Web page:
With all the latest environmental news of the last few weeks relating to COP26, it’s understandable that you may have missed a huge landmark resolution. The landmark resolution, 48/13, recognises for the first time that a healthy environment is a human right. This is a huge step forward in the battle to protect individuals and nature itself from the ongoing negative impacts of climate change and environmental destruction.
Why a Healthy Environment is a Human Right
It’s something that a few may have thought was obvious. Of course, an environment needs to be healthy for the health of the individuals and species that live there to be good. In fact, 80% of UN member states already recognise the right to a healthy environment through national law, court decisions or regional treaties. However, this is the first time that a healthy environment has been officially recognised as a human right at the UN, international level.
The human right for a clean and healthy environment came about through a recent proposal. The proposed right was put forward by Costa Rica, the Maldives, Morocco, Slovenia and Switzerland. However, it was arguably the global support it obtained that contributed to its success.
For example, over 1300 civil society organisations have signed a letter in support for the new human right. The letter rightly states:
“A healthy environment is essential for human life and dignity. The air we breathe, the water we drink, the food we eat and the life-sustaining climate we enjoy, all are dependent on healthy, diverse, integral and functioning ecosystems. In view of the global environmental crisis that currently violates and jeopardizes the human rights of billions of people on our planet, global recognition of this right is a matter of utmost urgency. As we all know, there are no human rights on a dead planet.”
Businesses also supported the resolution. For example, Adidas, SalesForce and Unilever leant their support.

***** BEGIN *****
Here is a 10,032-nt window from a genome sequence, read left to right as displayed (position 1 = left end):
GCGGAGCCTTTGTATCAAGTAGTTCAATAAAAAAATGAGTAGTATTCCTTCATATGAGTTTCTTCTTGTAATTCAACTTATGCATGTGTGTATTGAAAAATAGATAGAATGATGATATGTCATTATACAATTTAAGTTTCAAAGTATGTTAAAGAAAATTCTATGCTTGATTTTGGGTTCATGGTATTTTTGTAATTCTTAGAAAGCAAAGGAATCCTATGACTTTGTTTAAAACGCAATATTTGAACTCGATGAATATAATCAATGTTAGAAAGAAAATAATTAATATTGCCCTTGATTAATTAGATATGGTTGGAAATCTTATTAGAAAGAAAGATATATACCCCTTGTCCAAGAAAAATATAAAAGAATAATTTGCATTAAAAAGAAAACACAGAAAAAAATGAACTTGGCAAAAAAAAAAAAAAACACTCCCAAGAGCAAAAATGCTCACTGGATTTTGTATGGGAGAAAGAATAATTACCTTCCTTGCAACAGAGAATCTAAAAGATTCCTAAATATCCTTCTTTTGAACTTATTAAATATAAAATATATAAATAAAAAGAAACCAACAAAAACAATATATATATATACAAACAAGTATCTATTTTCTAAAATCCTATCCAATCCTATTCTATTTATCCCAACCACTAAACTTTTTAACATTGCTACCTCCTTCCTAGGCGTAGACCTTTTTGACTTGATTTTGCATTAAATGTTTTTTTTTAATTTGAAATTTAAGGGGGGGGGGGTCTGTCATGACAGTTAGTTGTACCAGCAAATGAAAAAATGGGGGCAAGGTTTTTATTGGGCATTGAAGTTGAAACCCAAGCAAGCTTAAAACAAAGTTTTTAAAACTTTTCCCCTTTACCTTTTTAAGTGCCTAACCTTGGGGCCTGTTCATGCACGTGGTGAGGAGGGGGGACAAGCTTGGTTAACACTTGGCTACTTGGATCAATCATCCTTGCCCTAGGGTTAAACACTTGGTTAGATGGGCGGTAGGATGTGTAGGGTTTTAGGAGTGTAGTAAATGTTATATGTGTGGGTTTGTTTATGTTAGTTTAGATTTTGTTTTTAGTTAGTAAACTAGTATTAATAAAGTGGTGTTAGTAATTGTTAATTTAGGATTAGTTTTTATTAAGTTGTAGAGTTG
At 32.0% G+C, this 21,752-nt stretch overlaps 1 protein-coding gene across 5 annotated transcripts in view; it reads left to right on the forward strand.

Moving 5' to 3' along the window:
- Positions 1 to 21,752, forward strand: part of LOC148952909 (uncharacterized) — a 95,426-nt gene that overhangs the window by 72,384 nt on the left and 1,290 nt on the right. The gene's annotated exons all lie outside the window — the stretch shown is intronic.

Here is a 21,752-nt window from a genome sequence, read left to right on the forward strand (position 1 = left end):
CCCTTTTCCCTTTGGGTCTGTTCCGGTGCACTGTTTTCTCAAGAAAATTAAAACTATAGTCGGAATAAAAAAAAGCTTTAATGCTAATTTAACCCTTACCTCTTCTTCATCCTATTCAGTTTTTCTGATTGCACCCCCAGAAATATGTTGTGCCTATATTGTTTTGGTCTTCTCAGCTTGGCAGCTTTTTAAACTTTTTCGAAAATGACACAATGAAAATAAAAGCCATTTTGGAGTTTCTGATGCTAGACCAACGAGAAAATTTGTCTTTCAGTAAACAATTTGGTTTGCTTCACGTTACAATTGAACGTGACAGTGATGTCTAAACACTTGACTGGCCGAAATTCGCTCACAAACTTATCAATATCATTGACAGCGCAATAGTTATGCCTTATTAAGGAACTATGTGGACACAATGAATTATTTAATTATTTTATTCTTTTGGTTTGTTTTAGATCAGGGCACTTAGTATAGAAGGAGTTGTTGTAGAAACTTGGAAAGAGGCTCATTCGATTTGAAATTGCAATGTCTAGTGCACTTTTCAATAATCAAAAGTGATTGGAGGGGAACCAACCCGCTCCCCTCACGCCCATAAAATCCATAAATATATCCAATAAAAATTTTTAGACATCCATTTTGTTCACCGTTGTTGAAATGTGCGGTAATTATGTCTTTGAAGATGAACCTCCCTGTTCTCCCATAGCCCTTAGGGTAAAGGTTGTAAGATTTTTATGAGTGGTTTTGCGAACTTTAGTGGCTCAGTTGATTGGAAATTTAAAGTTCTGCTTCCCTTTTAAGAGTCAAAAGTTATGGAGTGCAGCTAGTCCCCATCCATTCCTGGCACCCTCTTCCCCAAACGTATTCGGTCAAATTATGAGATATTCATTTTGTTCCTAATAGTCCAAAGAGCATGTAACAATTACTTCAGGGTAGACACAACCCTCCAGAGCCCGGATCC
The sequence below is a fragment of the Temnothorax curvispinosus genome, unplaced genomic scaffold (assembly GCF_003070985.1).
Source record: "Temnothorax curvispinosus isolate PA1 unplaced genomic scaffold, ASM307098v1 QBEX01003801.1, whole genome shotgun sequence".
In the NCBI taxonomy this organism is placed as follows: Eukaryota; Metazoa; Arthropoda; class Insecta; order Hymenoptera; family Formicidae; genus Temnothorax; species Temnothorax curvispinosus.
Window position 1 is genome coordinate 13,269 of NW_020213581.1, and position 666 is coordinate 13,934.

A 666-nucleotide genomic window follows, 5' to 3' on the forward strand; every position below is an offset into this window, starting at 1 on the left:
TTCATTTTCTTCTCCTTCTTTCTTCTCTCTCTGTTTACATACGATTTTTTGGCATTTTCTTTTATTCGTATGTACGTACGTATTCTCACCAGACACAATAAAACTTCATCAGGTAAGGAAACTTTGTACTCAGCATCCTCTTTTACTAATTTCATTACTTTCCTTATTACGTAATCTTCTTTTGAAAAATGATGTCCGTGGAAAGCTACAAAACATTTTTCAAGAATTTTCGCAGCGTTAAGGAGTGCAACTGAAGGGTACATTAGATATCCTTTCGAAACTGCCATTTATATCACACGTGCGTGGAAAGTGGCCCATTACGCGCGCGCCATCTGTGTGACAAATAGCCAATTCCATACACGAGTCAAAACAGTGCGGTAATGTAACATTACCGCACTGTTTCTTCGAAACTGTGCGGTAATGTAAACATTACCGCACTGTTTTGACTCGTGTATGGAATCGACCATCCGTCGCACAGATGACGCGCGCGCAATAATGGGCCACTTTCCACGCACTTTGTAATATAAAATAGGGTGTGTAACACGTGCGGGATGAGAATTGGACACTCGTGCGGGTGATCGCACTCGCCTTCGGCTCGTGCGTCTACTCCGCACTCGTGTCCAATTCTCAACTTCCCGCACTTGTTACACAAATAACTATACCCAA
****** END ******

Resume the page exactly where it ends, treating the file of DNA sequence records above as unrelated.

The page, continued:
This, along with support from 15 UN bodies, put the proposed human right on the right path.
What is the Human Right to a Safe, Clean, Healthy and Sustainable Environment?
The human right to a safe, clean, healthy and sustainable environment was passed by the United Nations Human Rights Council’s 48th Session on 5th October. The resolution document shares that the HRC:
“Recognizes the right to a safe, clean, healthy and sustainable environment as a human right that is important for the enjoyment of human rights”
“Notes that the right to a safe, clean, healthy and sustainable environment is related to other rights that are in accordance with existing international law”
While also encouraging states to:
- Build capacities for the efforts to protect the environment in order to fulfil their human rights obligations and commitments
- Continue to share good practices in fulfilling human rights obligations relating to the enjoyment of a safe, clean, healthy and sustainable environment
- Adopt policies for the enjoyment of the right to a safe, clean, healthy and sustainable environment
- Continue to take into account human rights obligations and commitments relating to the enjoyment of a safe, clean, healthy and sustainable environment in the implementation of and follow-up to the Sustainable Development Goals.
Looking Forward to a Future of Healthy Environments
The resolution has arrived at a much needed time with the Lancet reporting that the impacts of climate change are a “Code Red for a Healthy Future”. Local and global environments have been suffering for decades.
Marine rubbish has been a huge issue. It’s negative impact on the oceans has caused widespread damage and harm.
Similarly, waste from all industries is polluting environments all over. We’ve written extensively in the past about the negative impacts of fast fashion which provides just one example of this.
However, with the new human right to a clean and healthy environment, we have hope. It’s further, global, accountability that can lead to positive changes. We welcome this at CHEC. We look forward to improvements in environments all around the world.
What are your hopes for the new human right to a clean and healthy environment? Tell us in the comments below.